Moldavia and Walachia in the 18th and early 19th century pccupied a unique position. Not only were they a unique Christian entity within the Ottomon Empire, they were also located at the point where the three great empires of Eastern Europe touched (Austrian, Ottomon, and Russia. The status of the two provinces was recognized in international treaties such as Kuchuk-Kainargi (1774). Moldavia and Walachia also became a battleground for the contending empires. Austria and Russia engaged the Ottomons in a series of wars: 1710-1711, 1716-1718, 1735-1739, 1768-1774, 1787-1792, 1806-1812, 1828-1829, 1853-1856). The Ottomons would have been expelled earlier, however, the Napoleonic Wars distracted and weakened the two empires for more than two decades. As much of the fighting occurred in what is now Romania, there was considerable loss of like and physical destruction during this period. There were a series of occupations and annexations. Austria annexed Oltenia (1718-93) and Northern Moldavia which they called Bukovina (1775-1918). The Russians following the Russian-Turkish war (1806-1812, annexed eastern Moldavia, the land between the Prut and Dniester rivers, which they later called Bessarabia (1812-1918). Bukovina and Bessarabia continued to be contested territories in the 20th century. The final outcome is yet to be settled. Bessarabia is today a frament of the old Soviet Empire called Moldavia. While nominally independent, the Russians maintain trrops there.

Failed Liberation War and Revolution

The modern Romanian morarchy grew out of the wars of liberation conducted by two interelated conflicts. The first was the wars between Austria, the Ittmons, and Russia for control of the Balkans. The other was the struggle of the Romanians and other Balkan Christian people with the Ottoman Empire. The "Panduri" Revolution led by Tudor Vladimirescu in 1821 spread out all over Wallachia at the same time as the the Greek movement for Independence (Eteria). Even though the Revolution was suppressed by the Ottomons with great brutality and Tudor Vladimirescu killed by his Greek allies, it can be considered as a success. Following the Revolution, the Ottoman Sultan stopped appointing Phanariot Greeks as govenors (Voievozi) in Moldavia and Walachia.

The Russian-Ottoman war (1828-29)

The Russian-Ottoman war (1828-29) considerably reduced Ottomon influence in the Balkans while strenthening Austrian (Habsbourg) and Russian influence. As a result, new innovative western ideas, currents and concepts were introduced in Romania and other provinces of the Ottoman Empire.

Revolutions of 1848

Expanding European influence mean that the 1848 Revolutions in Western Europe inspired similar outbreaks in Eastern Europe. Events proceeded differently in the three Romanian provinces. In Transylvania, the most active revolutionaries were Simion Barnutiu and Avram Iancu (who was the leader of the resistance against the Habsbourgic troups sent in to reinstate "order and discipline"). In Wallachia Nicolae Balcescu was the spiritual leader of the revolution. In Moldavia, the most famous leader was Mihail Kogalniceanu. These spiritual leaders brought both new ideas about liberty and human rights and also new life into the old dream of Michael the Brave--a unified, independent Romanian State. After they were exiled, they continued the struggle for an independent Romanian state.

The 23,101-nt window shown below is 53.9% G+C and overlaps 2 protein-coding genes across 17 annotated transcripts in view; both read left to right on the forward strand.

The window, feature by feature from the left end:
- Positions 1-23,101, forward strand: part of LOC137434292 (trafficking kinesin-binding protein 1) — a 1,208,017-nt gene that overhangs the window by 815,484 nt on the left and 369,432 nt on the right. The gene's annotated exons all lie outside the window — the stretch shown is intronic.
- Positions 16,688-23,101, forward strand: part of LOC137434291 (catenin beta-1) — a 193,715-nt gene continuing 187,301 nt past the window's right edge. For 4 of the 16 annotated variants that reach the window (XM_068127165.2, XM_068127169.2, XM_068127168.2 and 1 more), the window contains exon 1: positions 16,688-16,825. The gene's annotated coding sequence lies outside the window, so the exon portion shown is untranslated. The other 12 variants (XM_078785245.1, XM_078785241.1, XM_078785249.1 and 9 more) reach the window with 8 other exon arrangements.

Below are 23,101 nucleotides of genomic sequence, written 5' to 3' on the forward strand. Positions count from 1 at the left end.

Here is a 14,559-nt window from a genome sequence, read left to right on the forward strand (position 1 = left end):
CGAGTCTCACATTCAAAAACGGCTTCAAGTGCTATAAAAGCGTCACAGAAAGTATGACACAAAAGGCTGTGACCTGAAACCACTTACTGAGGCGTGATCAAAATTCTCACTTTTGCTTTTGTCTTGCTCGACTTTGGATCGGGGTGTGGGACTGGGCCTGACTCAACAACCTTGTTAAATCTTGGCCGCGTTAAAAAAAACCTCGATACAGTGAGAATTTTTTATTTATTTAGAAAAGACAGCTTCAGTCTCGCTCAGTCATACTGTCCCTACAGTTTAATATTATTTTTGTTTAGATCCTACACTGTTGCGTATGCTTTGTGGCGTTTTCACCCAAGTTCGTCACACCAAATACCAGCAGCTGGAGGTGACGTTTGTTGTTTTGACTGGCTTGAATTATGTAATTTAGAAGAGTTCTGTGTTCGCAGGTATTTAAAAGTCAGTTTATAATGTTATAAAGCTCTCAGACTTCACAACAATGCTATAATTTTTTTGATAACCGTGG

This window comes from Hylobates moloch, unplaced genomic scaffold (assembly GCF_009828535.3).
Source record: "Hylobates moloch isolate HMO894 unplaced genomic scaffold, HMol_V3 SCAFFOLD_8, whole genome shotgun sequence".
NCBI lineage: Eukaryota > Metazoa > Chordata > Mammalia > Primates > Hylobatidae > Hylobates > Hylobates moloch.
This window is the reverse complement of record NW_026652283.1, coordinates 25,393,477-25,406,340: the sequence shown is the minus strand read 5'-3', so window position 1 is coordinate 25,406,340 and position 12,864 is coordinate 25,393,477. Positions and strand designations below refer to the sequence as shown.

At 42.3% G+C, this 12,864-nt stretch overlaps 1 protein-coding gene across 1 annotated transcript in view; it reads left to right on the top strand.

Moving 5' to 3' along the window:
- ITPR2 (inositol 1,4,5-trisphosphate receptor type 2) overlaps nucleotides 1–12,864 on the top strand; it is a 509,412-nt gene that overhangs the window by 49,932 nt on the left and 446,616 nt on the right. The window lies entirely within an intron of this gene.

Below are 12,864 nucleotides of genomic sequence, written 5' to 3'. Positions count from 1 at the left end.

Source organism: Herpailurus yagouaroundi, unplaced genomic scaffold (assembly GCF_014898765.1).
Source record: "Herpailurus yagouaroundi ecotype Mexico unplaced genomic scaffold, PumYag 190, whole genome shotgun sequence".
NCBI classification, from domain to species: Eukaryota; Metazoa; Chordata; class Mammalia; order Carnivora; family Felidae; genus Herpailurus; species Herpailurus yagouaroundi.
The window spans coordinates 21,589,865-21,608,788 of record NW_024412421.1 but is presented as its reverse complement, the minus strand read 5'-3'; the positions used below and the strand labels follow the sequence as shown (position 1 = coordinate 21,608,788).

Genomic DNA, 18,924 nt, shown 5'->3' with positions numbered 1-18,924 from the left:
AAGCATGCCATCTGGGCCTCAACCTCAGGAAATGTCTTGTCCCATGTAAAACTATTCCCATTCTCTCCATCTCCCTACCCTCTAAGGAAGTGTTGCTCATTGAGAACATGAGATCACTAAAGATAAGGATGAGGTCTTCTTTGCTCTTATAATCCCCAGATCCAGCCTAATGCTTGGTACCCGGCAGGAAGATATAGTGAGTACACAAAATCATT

Crimean War (1854-56)

The declining Ottomon Empire came to be called "The Sick Man of Europe". It might have collapsed in the 19th century had the great powers at the time been able to agree on partition along the lines of the Polish Partitions in the 18th century. Britain and France later supported by Italy and Aystria (but not Perussia) fought te Crimean War to prevent wholesale Russian annexation of Ottoman territory. The Crimean War had a major role in creating modern Romania. Romanian nationalists that had participated in the 1848 revolutions pressed for a Romanian state at the Congress of Paris which ended the Crimean War (1856). As a result of the resulting treaty, the status of the Romanian Principalities was guarateed by the seven signatory powers, the southeastern part of Bassarabia was rejoined with Moldavia, and also local assemblies were allowed to decide on their own future political organisation.

Moden Romania

Prince Cuza (1859-66)

Romanians influenced by Kogalniceanu and other 1848 revolutionaries, Colonel Alexandru Ioan Cuza was elected prince in both Moldavia and Walachia (January 1859). We wa not referred to as king because Romania was still nominally a province within the Ottoman Empire. Prince Cuza attempted to introduce measures designed to modernize Romania on the basis of the Western European model. These measures involved many social and political reforms. Some of his achievements were the law to secularise monastery assets (1863) the Penal Code law, the Civilian Code law (1864), the education law (primary school became tuition free and compulsory--1864). New school and Universities (Iasi and Bucharest) were established. Cuza's reforms were not supported by the powerful local nobility (boieri) who forced him to abdicate (1866).

Carol I (1866-1914)